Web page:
How much are pharma companies willing to pay in exchange for a faster trip to market in the U.K.? As it turns out, a cap of 2% on total branded-drug sales growth should do. And that’s a deal the industry is billing as a big savings for the government next year—$1.2 billion, to be exact.
But there’s a catch: The 2% cap is actually higher than annual spending growth at the National Health Service over the past five years.
Under the new five-year agreement between the NHS and the Association of the British Pharmaceutical Industry (ABPI), which replaces an expiring five-year arrangement, pharma members will sign on to limit sales growth of branded drugs to the NHS to 2% or less each year. The industry will pay back any excessive sales, ABPI says, projecting the deal could save NHS about £930 million in 2019.
Although higher than the 1.1% rate of growth at the NHS since 2014, the 2% cap is still much lower than the 5% many pharma companies have in the past pledged for the U.S. market.
The NHS, mainly through its cost-effectiveness watchdogs at the National Institute for Health and Care Excellence (NICE), has taken several measures aimed at clamping down on drug prices.
In a separate win for the agency, NHS England said it has cut deals with five drugmakers for its most costly drug, AbbVie’s megablockbuster Humira. Through the deals with AbbVie and four biosimilar makers who market Humira knockoffs in the EU—Amgen, Biogen, Sandoz and a partnership between Mylan and Fujifilm Kyowa Kirin—the NHS is set to save about £300 million, the biggest drug discount deal in the agency’s history.
But the pricing agreements are also seen as a way to keep the U.K.’s position in biopharma after Brexit. By giving drugmakers a faster path to collecting sales from new drugs, the growth-cap deal will “ensure the U.K. remains an attractive hub for research and investment so the next generation of ground-breaking treatments can be developed here with patients benefiting earlier,” said Health Secretary Matt Hancock in a statement.
In exchange for the 2% pledge, the U.K. government promises to make novel drugs available on the NHS faster by way of earlier talks about reimbursement and, perhaps more importantly, faster evaluation by NICE. It means new drugs could reach patients up to six months earlier than they do today, said ABPI.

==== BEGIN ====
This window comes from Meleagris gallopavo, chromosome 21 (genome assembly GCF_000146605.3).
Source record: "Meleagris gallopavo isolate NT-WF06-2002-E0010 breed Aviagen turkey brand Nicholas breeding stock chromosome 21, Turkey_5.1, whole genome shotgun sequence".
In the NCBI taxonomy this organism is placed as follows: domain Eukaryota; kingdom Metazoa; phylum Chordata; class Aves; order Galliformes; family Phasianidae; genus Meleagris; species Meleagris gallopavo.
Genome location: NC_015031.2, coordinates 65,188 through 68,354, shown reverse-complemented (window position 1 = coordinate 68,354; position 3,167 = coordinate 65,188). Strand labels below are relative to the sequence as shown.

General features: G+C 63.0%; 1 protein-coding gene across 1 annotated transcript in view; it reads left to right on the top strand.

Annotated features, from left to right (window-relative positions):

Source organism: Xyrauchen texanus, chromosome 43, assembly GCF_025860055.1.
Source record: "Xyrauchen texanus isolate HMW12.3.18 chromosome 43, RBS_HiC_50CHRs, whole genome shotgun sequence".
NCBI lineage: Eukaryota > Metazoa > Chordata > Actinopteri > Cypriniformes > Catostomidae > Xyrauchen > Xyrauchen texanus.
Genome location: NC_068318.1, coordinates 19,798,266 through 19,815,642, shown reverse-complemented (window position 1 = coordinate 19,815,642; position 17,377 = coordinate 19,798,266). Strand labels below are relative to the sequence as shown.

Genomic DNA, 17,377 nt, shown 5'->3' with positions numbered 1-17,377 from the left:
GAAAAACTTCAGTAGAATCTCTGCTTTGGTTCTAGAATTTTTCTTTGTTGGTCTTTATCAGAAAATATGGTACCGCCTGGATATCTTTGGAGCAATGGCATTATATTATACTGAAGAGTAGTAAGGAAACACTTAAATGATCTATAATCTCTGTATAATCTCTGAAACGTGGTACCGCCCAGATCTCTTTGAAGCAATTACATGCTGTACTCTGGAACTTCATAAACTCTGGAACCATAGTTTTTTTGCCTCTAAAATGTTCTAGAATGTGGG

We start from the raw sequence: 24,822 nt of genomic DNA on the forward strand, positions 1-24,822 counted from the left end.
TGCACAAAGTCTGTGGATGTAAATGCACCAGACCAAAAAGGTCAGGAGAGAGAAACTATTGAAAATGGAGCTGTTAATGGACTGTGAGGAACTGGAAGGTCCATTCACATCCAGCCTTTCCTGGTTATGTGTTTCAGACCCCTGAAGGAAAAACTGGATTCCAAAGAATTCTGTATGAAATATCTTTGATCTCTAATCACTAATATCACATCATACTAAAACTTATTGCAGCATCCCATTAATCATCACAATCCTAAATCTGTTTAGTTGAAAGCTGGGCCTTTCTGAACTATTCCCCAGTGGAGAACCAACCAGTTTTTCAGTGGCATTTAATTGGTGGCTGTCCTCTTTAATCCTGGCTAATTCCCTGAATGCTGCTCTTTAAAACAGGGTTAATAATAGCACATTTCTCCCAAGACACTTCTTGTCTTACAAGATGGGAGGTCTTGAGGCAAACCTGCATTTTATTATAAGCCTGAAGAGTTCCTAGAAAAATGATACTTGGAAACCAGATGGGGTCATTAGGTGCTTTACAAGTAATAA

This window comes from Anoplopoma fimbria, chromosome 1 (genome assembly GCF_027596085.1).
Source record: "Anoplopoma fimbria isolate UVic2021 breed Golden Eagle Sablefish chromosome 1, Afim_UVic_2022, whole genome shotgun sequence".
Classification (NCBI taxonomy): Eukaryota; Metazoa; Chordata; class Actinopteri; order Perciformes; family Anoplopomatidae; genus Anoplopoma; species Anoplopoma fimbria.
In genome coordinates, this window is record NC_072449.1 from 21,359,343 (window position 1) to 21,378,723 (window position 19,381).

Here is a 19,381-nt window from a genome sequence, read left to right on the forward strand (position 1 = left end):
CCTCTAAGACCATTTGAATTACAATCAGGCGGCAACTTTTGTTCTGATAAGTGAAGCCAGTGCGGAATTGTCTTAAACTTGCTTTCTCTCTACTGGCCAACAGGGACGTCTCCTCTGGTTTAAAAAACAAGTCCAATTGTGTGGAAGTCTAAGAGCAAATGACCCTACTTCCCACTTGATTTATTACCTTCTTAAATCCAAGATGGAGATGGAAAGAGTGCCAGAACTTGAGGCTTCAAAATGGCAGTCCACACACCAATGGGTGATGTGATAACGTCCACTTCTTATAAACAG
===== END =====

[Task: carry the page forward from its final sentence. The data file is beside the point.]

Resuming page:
Expected to take effect in January 2019 after the two sides finalize the details, the new deal, dubbed “Voluntary Scheme for Branded Medicines Pricing and Access,” will replace the decades-old “Pharmaceutical Price Regulation Scheme,” though the core contents remain largely unchanged.
Companies on the scheme make payments to the U.K. government based on a joint forecast of expected growth in the branded-medicines bill above the agreed level. Under the new deal, the payment rate for 2019 is now set at 9.6%.
Novel drugs that break new ground are exempt from the rebate payments for 36 months after licensing and are granted “freedom of list pricing.” There will also be “significantly improved exemption” of payments for smaller companies. In the old arrangement, smaller companies with sales to the NHS of less than £5 million are excluded from the make-up payments.
As in the past, companies that opt out of the ABPI agreement will be subject to the so-called “statutory scheme,” a price control tool imposed by the U.K. government that doesn’t come with stability because its price cut rate can be revised by the government at any time.
The U.K. deal comes at a time when an unyielding pharma industry has continued to increase drug prices in the U.S. despite threats and public shaming from the Trump administration. Pfizer, which had put a temporary hold on price hikes after being singled out by President Donald Trump earlier this year, recently said it would go back to raising prices for 41 drugs for 2019.